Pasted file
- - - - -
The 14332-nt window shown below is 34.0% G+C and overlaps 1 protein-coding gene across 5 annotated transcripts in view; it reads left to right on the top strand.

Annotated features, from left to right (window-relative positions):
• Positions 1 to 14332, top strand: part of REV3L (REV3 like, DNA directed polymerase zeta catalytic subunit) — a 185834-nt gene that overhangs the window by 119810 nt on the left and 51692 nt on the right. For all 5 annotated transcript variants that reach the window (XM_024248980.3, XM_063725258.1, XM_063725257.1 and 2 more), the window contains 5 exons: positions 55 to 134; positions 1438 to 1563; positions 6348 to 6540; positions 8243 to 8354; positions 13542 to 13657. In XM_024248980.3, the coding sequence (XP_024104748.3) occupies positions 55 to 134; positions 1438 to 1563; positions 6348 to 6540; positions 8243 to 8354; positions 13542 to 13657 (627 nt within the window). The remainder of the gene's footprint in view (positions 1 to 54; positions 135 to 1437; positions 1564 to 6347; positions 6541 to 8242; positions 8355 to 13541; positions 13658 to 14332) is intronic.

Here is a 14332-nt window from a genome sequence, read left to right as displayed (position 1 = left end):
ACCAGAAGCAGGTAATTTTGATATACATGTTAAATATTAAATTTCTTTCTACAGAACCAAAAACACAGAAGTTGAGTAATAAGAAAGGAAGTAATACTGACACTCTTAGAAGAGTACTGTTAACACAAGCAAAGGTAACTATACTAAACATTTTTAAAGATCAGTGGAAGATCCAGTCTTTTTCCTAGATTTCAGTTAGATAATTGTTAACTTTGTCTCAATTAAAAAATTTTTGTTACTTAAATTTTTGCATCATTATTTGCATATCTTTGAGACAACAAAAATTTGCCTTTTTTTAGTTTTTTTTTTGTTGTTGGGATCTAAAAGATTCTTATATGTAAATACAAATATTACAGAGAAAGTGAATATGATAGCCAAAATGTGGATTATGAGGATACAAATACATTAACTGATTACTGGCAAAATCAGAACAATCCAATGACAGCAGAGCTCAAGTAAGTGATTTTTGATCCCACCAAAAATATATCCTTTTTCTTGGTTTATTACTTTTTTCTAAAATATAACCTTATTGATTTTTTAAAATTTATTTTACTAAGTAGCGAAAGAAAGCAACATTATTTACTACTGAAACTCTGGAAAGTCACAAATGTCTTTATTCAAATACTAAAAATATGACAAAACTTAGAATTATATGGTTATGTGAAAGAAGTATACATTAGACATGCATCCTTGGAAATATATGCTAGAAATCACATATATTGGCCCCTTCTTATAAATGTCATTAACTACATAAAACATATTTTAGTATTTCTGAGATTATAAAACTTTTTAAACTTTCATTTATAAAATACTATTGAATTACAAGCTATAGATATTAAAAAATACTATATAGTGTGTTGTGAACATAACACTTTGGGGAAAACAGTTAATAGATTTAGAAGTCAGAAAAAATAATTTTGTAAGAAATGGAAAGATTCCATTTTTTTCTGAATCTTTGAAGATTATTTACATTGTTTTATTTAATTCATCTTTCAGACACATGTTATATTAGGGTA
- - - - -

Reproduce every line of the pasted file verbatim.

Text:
The 14332-nt window shown below is 34.0% G+C and overlaps 1 protein-coding gene across 5 annotated transcripts in view; it reads left to right on the top strand.

Annotated features, from left to right (window-relative positions):
• Positions 1 to 14332, top strand: part of REV3L (REV3 like, DNA directed polymerase zeta catalytic subunit) — a 185834-nt gene that overhangs the window by 119810 nt on the left and 51692 nt on the right. For all 5 annotated transcript variants that reach the window (XM_024248980.3, XM_063725258.1, XM_063725257.1 and 2 more), the window contains 5 exons: positions 55 to 134; positions 1438 to 1563; positions 6348 to 6540; positions 8243 to 8354; positions 13542 to 13657. In XM_024248980.3, the coding sequence (XP_024104748.3) occupies positions 55 to 134; positions 1438 to 1563; positions 6348 to 6540; positions 8243 to 8354; positions 13542 to 13657 (627 nt within the window). The remainder of the gene's footprint in view (positions 1 to 54; positions 135 to 1437; positions 1564 to 6347; positions 6541 to 8242; positions 8355 to 13541; positions 13658 to 14332) is intronic.

Here is a 14332-nt window from a genome sequence, read left to right as displayed (position 1 = left end):
ACCAGAAGCAGGTAATTTTGATATACATGTTAAATATTAAATTTCTTTCTACAGAACCAAAAACACAGAAGTTGAGTAATAAGAAAGGAAGTAATACTGACACTCTTAGAAGAGTACTGTTAACACAAGCAAAGGTAACTATACTAAACATTTTTAAAGATCAGTGGAAGATCCAGTCTTTTTCCTAGATTTCAGTTAGATAATTGTTAACTTTGTCTCAATTAAAAAATTTTTGTTACTTAAATTTTTGCATCATTATTTGCATATCTTTGAGACAACAAAAATTTGCCTTTTTTTAGTTTTTTTTTTGTTGTTGGGATCTAAAAGATTCTTATATGTAAATACAAATATTACAGAGAAAGTGAATATGATAGCCAAAATGTGGATTATGAGGATACAAATACATTAACTGATTACTGGCAAAATCAGAACAATCCAATGACAGCAGAGCTCAAGTAAGTGATTTTTGATCCCACCAAAAATATATCCTTTTTCTTGGTTTATTACTTTTTTCTAAAATATAACCTTATTGATTTTTTAAAATTTATTTTACTAAGTAGCGAAAGAAAGCAACATTATTTACTACTGAAACTCTGGAAAGTCACAAATGTCTTTATTCAAATACTAAAAATATGACAAAACTTAGAATTATATGGTTATGTGAAAGAAGTATACATTAGACATGCATCCTTGGAAATATATGCTAGAAATCACATATATTGGCCCCTTCTTATAAATGTCATTAACTACATAAAACATATTTTAGTATTTCTGAGATTATAAAACTTTTTAAACTTTCATTTATAAAATACTATTGAATTACAAGCTATAGATATTAAAAAATACTATATAGTGTGTTGTGAACATAACACTTTGGGGAAAACAGTTAATAGATTTAGAAGTCAGAAAAAATAATTTTGTAAGAAATGGAAAGATTCCATTTTTTTCTGAATCTTTGAAGATTATTTACATTGTTTTATTTAATTCATCTTTCAGACACATGTTATATTAGGGTA